Directed by Jude Anthany Joseph, Sara’s is a Malayalam language coming-of-age drama that revolves around a couple and their marital conflict. The protagonist Sara (Anna Ben) refuses to accept the weighted norms forced on her by society and meets Jeevan (Sunny Wayne), a carefree youngster with whom she shares similar traits. They fall in love and are compelled to marry due to familial pressures, with the storyline focusing on breaking stereotypes. Sara’s released on Amazon Prime in July 2021. I recently interviewed Joseph about the genesis of the project, his aesthetic decisions and shooting in the new normal.
Dipankar Sarkar: What attracted you to the Sara’s screenplay?
Jude Anthany Joseph: Before making Sara’s, I was shooting a film based on the Kerala flood. We had finished the first schedule of the shooting and were about to begin the final schedule. But unfortunately, the COVID situation happened and I could not complete the film. In the meantime, I put up a post on Facebook looking for stories written by people who are not associated with the field of filmmaking and involved with another profession. I mentioned in my post that it is an opportunity for individuals who wanted to make a career in filmmaking [to] send [a] synopsis and we can make it into a film. I received more than a thousand emails out of which I shortlisted seven synopses and asked the writers to develop them into a script. I liked the subject of one of the scripts, but I knew that due to the restrictions related to the lockdown, I would not be able to shoot the film. So, I asked [the writer] if he [could] develop some other subject into a script that can be shot under the current situation. He shared a concept with me where a girl does not like kids and does not want to give birth. I liked the idea and, within a month, he wrote the screenplay and we shot the film.
DS: In your previous films as a director, you have shared the role of a screenwriter. But Sara’s is written by the debutant Akshay Hareesh. Did you make any creative changes to the screenplay before shooting?
JAJ: I usually work on the script until I am satisfied. Even during the shooting, I was making corrections. The early draft of the script had dark shades where the forensic surgeon was mentioning postmortems, abortions and death. I told Akshay about my disinclination towards such dark subject matters, and I wanted the script to be light-hearted. So, we re-wrote many scenes, including the final scene of Sara, where she is seeking the opinion of [Jeevan’s] father regarding her decision to abort the fetus. The scene was written just before the shoot. I wrote a few scenes in the film even though my name is not there in the credits. In my first feature film, Ohm Shanthi Oshaana (2014), nearly half of the concepts and scenes were written by me, so I shared my name in the credits. And my second feature film Oru Muthassi Gadha (2016) was written completely by me. For Sara’s, I did not share my name in the credits because Akshay is a great scriptwriter and he should get the full credit. Secondly, my contribution is very less and that does not make me a co-writer.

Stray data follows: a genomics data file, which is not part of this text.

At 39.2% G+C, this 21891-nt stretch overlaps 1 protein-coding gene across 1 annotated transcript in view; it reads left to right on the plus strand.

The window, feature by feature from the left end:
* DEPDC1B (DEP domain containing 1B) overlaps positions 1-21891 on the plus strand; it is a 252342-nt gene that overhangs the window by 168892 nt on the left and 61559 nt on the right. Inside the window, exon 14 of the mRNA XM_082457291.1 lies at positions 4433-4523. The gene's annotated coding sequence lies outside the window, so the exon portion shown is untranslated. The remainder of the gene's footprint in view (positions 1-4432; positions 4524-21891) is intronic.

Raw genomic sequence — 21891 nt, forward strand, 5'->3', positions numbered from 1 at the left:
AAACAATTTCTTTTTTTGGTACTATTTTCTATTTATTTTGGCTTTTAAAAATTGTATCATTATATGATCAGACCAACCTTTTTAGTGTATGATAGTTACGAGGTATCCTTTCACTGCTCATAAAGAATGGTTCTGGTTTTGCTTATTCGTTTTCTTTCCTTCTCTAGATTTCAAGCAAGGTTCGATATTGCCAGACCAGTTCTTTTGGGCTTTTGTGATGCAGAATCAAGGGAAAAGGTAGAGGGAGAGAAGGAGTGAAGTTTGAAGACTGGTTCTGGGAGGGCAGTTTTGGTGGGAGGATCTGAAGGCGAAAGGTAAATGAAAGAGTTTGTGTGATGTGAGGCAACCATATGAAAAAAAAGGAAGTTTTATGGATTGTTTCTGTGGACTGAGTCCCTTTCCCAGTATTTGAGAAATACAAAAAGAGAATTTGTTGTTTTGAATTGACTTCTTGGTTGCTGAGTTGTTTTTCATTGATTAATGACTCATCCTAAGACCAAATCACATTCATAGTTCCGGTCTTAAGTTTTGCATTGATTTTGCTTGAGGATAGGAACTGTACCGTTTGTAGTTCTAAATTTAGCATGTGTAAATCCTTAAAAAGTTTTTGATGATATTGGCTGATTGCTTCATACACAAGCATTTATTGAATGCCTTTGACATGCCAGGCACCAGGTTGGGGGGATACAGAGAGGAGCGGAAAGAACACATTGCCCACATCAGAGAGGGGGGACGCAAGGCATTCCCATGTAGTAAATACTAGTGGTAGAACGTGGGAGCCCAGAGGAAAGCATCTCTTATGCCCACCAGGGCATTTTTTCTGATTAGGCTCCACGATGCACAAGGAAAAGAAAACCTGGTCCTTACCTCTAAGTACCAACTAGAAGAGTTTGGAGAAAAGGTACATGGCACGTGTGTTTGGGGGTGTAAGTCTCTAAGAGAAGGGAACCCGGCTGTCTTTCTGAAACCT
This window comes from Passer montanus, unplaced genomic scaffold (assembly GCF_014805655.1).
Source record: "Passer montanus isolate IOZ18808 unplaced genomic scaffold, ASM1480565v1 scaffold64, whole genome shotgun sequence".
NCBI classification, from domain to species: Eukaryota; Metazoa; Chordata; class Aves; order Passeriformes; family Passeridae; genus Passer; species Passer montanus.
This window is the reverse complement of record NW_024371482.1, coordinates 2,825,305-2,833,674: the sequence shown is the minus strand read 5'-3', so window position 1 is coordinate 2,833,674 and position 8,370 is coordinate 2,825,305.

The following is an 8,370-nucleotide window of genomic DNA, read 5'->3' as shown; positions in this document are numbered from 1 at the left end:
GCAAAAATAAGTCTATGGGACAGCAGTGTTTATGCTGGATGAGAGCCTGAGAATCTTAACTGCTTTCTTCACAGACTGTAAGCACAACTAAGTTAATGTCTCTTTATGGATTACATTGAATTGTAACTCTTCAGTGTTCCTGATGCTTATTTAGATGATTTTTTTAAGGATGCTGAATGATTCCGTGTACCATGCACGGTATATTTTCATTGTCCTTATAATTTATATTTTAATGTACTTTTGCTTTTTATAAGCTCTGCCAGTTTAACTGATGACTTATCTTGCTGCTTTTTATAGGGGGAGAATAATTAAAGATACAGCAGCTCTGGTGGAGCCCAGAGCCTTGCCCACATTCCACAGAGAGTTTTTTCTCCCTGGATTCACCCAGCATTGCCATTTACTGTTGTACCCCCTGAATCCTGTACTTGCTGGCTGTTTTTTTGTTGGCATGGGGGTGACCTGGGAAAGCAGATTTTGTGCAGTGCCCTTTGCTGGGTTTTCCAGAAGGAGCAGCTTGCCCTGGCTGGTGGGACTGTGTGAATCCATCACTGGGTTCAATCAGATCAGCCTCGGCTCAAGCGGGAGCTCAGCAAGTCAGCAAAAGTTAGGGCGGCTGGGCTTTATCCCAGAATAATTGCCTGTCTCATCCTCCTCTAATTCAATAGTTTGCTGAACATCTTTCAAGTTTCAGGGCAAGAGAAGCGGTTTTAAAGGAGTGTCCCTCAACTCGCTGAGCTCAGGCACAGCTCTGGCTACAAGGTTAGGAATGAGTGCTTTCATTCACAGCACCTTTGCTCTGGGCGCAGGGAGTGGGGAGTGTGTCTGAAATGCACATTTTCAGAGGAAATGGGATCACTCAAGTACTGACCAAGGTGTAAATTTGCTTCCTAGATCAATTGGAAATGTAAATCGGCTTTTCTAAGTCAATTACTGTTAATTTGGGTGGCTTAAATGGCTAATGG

DS: Like your first two films, Ohm Shanthi Oshaana and Oru Muthassi Gadha, Sara’s also looks at the plights of women from a female gaze. What is the reason behind such perspectives?
JAJ: My three films didn’t happen quickly, one after the other. In my first film, I liked the story idea of a girl following a boy for seven years. My second film was the story of a grandmother who helps to change her daughter’s older mother-in-law’s repressed behavior by fulfilling her bucket list. Such a kind of story [has not been] told before in Indian cinema. And Sara’s also has a unique story. Whenever I hear stories or choose a screenplay, I always take into consideration the freshness of the idea. So, the three films that talk about the female perspective are purely coincidental. I do not understand women like other men of the world, but I do understand how they feel. Most of the time, I get messages from women who tell me that the story of my film are their stories, and they ask how [I came up with the] stories. They inquire if I had followed them. And I reply that it is my intuition that has helped me to come up with such stories.
DS: As an actor, you have performed in several films. How has that helped you hone your skills as a director?
JAJ: I find acting in films an easy thing to do. But directing a film is a different thing for me, as it requires the right exposure, meeting people for pre-production, then shooting and finally post-production. So, it involves a lot of stages. I had observed a lot of directors directing a scene and actors during the shooting of a film. I also watch a lot of films to hone my skills as a director.
DS: When Reethamma meets Sara for the first time, she politely asks her to wipe urine from the floor. Reethamma is having a bad back and cannot bend. But in the later scene, we discover that she was lying. What was the motivation behind her deceitful behavior?
JAJ: I had met so many old ladies in Kerala who are sensitive and cooperative, but they do have some issues with the individuals of the new generations. They consider this individual as nothing but irresponsible. Some of them get angry if their lifestyle is disturbed. So, in that scene, before Sara meets Reethamma, she was pressing the calling bell continuously. So, Sara’s act has provoked Reethamma, who was doing some important work. She was very much disturbed by the sound of the calling bell. So, Reethamma naturally took her revenge on Sara by asking her to wipe the urine from the floor. Moreover, Reethamma is not a very progressive woman, but she also has some good characteristics.